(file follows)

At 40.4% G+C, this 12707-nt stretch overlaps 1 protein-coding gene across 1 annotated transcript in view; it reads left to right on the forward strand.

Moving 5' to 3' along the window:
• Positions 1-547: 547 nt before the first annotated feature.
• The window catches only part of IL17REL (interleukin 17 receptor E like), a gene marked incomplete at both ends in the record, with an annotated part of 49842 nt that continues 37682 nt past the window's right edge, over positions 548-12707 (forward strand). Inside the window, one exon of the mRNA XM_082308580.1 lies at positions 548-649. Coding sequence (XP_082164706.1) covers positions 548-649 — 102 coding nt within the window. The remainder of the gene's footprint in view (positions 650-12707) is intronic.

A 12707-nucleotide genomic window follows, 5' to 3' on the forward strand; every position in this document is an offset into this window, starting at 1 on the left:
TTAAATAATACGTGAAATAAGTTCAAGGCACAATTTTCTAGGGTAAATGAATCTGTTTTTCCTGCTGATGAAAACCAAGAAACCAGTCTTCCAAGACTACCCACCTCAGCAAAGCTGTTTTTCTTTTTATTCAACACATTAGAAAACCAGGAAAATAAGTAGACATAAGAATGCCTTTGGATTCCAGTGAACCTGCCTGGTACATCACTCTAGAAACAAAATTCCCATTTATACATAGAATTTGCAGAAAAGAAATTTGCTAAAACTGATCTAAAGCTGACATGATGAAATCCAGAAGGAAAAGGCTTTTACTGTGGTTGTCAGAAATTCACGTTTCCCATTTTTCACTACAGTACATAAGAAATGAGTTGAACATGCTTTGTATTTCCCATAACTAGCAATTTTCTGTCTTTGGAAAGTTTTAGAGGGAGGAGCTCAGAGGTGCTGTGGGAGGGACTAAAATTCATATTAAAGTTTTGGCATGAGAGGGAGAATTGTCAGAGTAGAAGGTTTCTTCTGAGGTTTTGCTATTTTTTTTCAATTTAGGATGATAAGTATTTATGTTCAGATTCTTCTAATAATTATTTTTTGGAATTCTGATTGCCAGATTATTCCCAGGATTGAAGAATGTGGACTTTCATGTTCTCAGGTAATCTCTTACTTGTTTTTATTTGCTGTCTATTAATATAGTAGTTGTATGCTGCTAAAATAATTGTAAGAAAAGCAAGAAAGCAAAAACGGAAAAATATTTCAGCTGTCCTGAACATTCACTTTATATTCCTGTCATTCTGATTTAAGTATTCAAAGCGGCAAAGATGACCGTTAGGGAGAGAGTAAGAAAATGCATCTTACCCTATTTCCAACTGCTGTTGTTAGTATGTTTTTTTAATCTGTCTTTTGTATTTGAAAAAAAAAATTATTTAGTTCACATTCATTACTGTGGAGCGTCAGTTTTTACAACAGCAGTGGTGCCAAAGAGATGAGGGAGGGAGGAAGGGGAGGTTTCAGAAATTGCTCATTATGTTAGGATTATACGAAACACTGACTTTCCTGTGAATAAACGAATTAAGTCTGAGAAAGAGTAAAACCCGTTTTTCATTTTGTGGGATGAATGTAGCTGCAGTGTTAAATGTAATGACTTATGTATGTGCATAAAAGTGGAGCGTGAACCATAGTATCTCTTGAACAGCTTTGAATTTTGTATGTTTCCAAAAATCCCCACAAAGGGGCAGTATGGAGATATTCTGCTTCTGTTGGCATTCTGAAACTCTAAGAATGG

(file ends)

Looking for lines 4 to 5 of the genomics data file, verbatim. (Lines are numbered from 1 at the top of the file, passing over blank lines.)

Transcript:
• The window catches only part of IL17REL (interleukin 17 receptor E like), a gene marked incomplete at both ends in the record, with an annotated part of 49842 nt that continues 37682 nt past the window's right edge, over positions 548-12707 (forward strand). Inside the window, one exon of the mRNA XM_082308580.1 lies at positions 548-649. Coding sequence (XP_082164706.1) covers positions 548-649 — 102 coding nt within the window. The remainder of the gene's footprint in view (positions 650-12707) is intronic.

A 12707-nucleotide genomic window follows, 5' to 3' on the forward strand; every position in this document is an offset into this window, starting at 1 on the left: